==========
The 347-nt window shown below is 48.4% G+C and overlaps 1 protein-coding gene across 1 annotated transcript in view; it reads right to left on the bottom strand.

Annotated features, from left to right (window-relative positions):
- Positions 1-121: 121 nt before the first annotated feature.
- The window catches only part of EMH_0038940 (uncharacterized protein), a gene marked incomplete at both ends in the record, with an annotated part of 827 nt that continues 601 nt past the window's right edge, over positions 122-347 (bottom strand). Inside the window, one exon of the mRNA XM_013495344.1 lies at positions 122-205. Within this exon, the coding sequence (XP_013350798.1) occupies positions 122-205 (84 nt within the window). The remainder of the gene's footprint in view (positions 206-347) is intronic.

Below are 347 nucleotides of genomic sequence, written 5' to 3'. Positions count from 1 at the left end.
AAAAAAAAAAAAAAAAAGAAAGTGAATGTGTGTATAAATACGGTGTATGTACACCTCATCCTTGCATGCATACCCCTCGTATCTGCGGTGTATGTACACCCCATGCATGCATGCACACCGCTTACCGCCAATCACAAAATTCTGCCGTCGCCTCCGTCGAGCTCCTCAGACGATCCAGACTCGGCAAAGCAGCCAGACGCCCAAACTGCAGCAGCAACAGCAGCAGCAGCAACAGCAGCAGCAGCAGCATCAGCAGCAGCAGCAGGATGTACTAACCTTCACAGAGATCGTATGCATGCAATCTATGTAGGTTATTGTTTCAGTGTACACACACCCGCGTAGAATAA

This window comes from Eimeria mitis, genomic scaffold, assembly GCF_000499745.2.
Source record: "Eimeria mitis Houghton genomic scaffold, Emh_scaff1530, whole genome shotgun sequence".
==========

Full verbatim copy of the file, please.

The 347-nt window shown below is 48.4% G+C and overlaps 1 protein-coding gene across 1 annotated transcript in view; it reads right to left on the bottom strand.

Annotated features, from left to right (window-relative positions):
- Positions 1-121: 121 nt before the first annotated feature.
- The window catches only part of EMH_0038940 (uncharacterized protein), a gene marked incomplete at both ends in the record, with an annotated part of 827 nt that continues 601 nt past the window's right edge, over positions 122-347 (bottom strand). Inside the window, one exon of the mRNA XM_013495344.1 lies at positions 122-205. Within this exon, the coding sequence (XP_013350798.1) occupies positions 122-205 (84 nt within the window). The remainder of the gene's footprint in view (positions 206-347) is intronic.

Below are 347 nucleotides of genomic sequence, written 5' to 3'. Positions count from 1 at the left end.
AAAAAAAAAAAAAAAAAGAAAGTGAATGTGTGTATAAATACGGTGTATGTACACCTCATCCTTGCATGCATACCCCTCGTATCTGCGGTGTATGTACACCCCATGCATGCATGCACACCGCTTACCGCCAATCACAAAATTCTGCCGTCGCCTCCGTCGAGCTCCTCAGACGATCCAGACTCGGCAAAGCAGCCAGACGCCCAAACTGCAGCAGCAACAGCAGCAGCAGCAACAGCAGCAGCAGCAGCATCAGCAGCAGCAGCAGGATGTACTAACCTTCACAGAGATCGTATGCATGCAATCTATGTAGGTTATTGTTTCAGTGTACACACACCCGCGTAGAATAA

This window comes from Eimeria mitis, genomic scaffold, assembly GCF_000499745.2.
Source record: "Eimeria mitis Houghton genomic scaffold, Emh_scaff1530, whole genome shotgun sequence".